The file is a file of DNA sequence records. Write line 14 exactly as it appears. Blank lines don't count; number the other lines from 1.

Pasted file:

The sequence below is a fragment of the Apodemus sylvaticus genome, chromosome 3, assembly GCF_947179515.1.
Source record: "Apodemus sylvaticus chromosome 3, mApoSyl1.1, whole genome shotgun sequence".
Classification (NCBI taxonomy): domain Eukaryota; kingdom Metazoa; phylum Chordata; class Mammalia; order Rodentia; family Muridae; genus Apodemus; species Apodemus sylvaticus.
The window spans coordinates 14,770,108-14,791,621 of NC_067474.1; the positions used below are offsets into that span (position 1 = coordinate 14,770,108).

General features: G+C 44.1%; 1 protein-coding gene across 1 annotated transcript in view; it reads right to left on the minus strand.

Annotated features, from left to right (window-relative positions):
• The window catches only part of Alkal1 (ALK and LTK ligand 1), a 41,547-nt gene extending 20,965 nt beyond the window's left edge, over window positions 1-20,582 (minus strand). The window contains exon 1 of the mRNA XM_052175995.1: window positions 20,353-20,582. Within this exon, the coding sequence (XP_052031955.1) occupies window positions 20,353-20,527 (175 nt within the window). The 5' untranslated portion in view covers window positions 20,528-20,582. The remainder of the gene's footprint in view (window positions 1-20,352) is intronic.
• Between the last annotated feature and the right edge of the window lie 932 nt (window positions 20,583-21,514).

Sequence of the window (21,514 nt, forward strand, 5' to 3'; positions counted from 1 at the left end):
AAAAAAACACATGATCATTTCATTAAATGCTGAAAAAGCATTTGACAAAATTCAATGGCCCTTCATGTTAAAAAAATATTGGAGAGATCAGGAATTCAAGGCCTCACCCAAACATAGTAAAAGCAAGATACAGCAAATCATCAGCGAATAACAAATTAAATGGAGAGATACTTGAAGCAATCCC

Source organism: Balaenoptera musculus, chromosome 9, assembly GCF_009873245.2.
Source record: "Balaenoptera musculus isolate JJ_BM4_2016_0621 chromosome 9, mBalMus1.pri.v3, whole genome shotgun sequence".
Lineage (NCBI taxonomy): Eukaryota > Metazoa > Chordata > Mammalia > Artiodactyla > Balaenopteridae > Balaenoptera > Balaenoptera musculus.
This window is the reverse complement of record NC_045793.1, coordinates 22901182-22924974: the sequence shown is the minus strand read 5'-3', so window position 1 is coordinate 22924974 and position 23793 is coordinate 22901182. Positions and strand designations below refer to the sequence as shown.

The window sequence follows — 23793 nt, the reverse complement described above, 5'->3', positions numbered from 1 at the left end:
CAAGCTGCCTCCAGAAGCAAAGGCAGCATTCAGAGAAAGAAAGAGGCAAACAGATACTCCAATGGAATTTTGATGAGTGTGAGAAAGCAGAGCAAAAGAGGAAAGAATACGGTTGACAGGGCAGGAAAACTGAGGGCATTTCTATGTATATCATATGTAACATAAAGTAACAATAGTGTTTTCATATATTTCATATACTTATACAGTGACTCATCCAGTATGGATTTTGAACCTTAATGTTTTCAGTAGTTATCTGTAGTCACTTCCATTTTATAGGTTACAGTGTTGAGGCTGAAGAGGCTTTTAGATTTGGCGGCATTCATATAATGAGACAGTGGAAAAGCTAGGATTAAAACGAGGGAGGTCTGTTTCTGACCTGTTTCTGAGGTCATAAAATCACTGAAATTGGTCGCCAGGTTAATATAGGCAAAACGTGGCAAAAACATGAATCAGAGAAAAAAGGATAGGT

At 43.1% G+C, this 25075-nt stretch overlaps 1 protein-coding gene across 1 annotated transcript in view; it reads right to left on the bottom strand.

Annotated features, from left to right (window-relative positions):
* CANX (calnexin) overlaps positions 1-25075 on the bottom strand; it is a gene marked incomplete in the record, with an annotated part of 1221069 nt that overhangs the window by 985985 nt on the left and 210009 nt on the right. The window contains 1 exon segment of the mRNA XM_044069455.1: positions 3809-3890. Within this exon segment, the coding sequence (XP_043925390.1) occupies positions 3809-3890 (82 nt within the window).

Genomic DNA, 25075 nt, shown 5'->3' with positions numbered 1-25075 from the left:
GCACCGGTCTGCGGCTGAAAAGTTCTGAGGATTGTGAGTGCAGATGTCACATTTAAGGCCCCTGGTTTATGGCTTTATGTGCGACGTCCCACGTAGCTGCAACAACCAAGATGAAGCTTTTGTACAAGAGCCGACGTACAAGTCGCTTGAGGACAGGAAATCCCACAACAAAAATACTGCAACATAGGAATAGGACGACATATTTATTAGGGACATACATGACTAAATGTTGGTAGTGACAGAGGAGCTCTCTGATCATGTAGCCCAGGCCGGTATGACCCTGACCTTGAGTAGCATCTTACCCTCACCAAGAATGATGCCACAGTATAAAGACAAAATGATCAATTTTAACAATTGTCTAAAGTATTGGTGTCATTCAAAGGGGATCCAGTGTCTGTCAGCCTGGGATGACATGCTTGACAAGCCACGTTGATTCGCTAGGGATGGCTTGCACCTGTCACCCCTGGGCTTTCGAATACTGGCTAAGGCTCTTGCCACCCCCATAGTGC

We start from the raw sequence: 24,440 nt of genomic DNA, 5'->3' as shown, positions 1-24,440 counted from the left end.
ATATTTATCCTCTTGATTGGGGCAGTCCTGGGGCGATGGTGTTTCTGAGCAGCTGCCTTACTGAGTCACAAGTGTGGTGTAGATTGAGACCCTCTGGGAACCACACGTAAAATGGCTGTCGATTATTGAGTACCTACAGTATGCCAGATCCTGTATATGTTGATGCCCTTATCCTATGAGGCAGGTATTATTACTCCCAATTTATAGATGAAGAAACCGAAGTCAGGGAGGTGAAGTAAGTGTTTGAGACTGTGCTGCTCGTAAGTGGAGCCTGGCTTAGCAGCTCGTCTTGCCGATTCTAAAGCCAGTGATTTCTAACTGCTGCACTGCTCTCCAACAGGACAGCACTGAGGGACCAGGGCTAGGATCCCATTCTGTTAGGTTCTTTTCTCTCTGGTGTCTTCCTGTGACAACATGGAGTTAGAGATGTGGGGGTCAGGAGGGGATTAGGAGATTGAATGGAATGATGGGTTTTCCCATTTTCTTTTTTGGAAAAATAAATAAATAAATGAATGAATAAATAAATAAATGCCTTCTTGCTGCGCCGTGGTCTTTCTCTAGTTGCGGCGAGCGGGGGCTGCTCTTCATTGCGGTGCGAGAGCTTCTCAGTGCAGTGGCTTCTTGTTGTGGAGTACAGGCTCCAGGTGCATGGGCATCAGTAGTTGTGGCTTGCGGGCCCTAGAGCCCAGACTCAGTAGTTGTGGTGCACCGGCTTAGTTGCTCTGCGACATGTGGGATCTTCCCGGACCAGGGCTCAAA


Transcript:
This window is the reverse complement of record NC_045793.1, coordinates 22901182-22924974: the sequence shown is the minus strand read 5'-3', so window position 1 is coordinate 22924974 and position 23793 is coordinate 22901182. Positions and strand designations below refer to the sequence as shown.